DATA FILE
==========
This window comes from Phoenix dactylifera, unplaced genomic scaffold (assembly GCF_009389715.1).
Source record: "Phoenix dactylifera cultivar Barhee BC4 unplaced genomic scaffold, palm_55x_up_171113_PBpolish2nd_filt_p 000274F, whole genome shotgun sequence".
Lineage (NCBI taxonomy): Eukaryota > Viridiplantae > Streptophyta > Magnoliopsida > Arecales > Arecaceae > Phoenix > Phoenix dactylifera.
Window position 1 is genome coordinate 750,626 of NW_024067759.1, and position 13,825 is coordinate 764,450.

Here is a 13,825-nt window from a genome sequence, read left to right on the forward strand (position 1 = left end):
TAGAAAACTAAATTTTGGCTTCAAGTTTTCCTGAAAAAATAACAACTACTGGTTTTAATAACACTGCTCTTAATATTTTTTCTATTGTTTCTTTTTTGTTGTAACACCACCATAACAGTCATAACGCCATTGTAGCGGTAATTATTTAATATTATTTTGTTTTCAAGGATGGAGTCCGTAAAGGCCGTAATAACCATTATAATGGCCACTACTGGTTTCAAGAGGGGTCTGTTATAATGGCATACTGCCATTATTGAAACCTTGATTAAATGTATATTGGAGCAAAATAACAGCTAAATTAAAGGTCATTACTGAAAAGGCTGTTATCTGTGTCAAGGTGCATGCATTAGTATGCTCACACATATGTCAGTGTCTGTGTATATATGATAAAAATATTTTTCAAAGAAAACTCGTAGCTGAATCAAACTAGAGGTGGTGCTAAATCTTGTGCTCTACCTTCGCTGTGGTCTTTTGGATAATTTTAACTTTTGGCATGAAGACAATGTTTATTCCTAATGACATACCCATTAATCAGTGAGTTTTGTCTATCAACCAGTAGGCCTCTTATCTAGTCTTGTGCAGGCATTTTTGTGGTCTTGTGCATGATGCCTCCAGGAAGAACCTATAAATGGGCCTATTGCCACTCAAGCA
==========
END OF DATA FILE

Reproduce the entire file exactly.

This window comes from Phoenix dactylifera, unplaced genomic scaffold (assembly GCF_009389715.1).
Source record: "Phoenix dactylifera cultivar Barhee BC4 unplaced genomic scaffold, palm_55x_up_171113_PBpolish2nd_filt_p 000274F, whole genome shotgun sequence".
Lineage (NCBI taxonomy): Eukaryota > Viridiplantae > Streptophyta > Magnoliopsida > Arecales > Arecaceae > Phoenix > Phoenix dactylifera.
Window position 1 is genome coordinate 750,626 of NW_024067759.1, and position 13,825 is coordinate 764,450.

Here is a 13,825-nt window from a genome sequence, read left to right on the forward strand (position 1 = left end):
TAGAAAACTAAATTTTGGCTTCAAGTTTTCCTGAAAAAATAACAACTACTGGTTTTAATAACACTGCTCTTAATATTTTTTCTATTGTTTCTTTTTTGTTGTAACACCACCATAACAGTCATAACGCCATTGTAGCGGTAATTATTTAATATTATTTTGTTTTCAAGGATGGAGTCCGTAAAGGCCGTAATAACCATTATAATGGCCACTACTGGTTTCAAGAGGGGTCTGTTATAATGGCATACTGCCATTATTGAAACCTTGATTAAATGTATATTGGAGCAAAATAACAGCTAAATTAAAGGTCATTACTGAAAAGGCTGTTATCTGTGTCAAGGTGCATGCATTAGTATGCTCACACATATGTCAGTGTCTGTGTATATATGATAAAAATATTTTTCAAAGAAAACTCGTAGCTGAATCAAACTAGAGGTGGTGCTAAATCTTGTGCTCTACCTTCGCTGTGGTCTTTTGGATAATTTTAACTTTTGGCATGAAGACAATGTTTATTCCTAATGACATACCCATTAATCAGTGAGTTTTGTCTATCAACCAGTAGGCCTCTTATCTAGTCTTGTGCAGGCATTTTTGTGGTCTTGTGCATGATGCCTCCAGGAAGAACCTATAAATGGGCCTATTGCCACTCAAGCA